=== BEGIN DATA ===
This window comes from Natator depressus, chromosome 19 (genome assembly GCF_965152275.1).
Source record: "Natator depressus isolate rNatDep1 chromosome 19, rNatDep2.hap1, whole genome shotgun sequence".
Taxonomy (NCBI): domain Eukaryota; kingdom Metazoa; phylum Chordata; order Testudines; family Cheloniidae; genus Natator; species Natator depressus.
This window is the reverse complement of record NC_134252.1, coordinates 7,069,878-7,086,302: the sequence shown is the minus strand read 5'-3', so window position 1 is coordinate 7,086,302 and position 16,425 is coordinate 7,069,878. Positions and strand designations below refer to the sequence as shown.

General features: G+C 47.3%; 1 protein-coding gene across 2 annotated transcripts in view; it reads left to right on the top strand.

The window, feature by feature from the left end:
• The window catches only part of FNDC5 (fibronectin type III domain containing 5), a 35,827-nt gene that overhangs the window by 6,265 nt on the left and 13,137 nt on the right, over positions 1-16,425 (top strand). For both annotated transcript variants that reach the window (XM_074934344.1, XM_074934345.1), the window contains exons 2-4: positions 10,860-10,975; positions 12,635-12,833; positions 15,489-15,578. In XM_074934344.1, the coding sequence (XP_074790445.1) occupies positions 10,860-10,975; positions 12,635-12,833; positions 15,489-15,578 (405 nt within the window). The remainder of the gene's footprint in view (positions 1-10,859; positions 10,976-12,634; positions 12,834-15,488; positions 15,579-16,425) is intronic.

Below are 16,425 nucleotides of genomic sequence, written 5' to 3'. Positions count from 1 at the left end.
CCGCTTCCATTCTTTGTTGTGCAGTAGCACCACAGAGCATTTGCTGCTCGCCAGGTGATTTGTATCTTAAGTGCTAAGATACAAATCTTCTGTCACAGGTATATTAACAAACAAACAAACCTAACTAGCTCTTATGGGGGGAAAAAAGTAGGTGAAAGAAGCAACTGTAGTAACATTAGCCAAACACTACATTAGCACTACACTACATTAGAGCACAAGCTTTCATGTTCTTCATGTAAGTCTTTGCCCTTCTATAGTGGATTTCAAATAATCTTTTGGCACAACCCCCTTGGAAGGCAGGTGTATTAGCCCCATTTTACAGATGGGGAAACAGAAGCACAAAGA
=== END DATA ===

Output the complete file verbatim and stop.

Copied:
This window comes from Natator depressus, chromosome 19 (genome assembly GCF_965152275.1).
Source record: "Natator depressus isolate rNatDep1 chromosome 19, rNatDep2.hap1, whole genome shotgun sequence".
Taxonomy (NCBI): domain Eukaryota; kingdom Metazoa; phylum Chordata; order Testudines; family Cheloniidae; genus Natator; species Natator depressus.
This window is the reverse complement of record NC_134252.1, coordinates 7,069,878-7,086,302: the sequence shown is the minus strand read 5'-3', so window position 1 is coordinate 7,086,302 and position 16,425 is coordinate 7,069,878. Positions and strand designations below refer to the sequence as shown.

General features: G+C 47.3%; 1 protein-coding gene across 2 annotated transcripts in view; it reads left to right on the top strand.

The window, feature by feature from the left end:
• The window catches only part of FNDC5 (fibronectin type III domain containing 5), a 35,827-nt gene that overhangs the window by 6,265 nt on the left and 13,137 nt on the right, over positions 1-16,425 (top strand). For both annotated transcript variants that reach the window (XM_074934344.1, XM_074934345.1), the window contains exons 2-4: positions 10,860-10,975; positions 12,635-12,833; positions 15,489-15,578. In XM_074934344.1, the coding sequence (XP_074790445.1) occupies positions 10,860-10,975; positions 12,635-12,833; positions 15,489-15,578 (405 nt within the window). The remainder of the gene's footprint in view (positions 1-10,859; positions 10,976-12,634; positions 12,834-15,488; positions 15,579-16,425) is intronic.

Below are 16,425 nucleotides of genomic sequence, written 5' to 3'. Positions count from 1 at the left end.
CCGCTTCCATTCTTTGTTGTGCAGTAGCACCACAGAGCATTTGCTGCTCGCCAGGTGATTTGTATCTTAAGTGCTAAGATACAAATCTTCTGTCACAGGTATATTAACAAACAAACAAACCTAACTAGCTCTTATGGGGGGAAAAAAGTAGGTGAAAGAAGCAACTGTAGTAACATTAGCCAAACACTACATTAGCACTACACTACATTAGAGCACAAGCTTTCATGTTCTTCATGTAAGTCTTTGCCCTTCTATAGTGGATTTCAAATAATCTTTTGGCACAACCCCCTTGGAAGGCAGGTGTATTAGCCCCATTTTACAGATGGGGAAACAGAAGCACAAAGA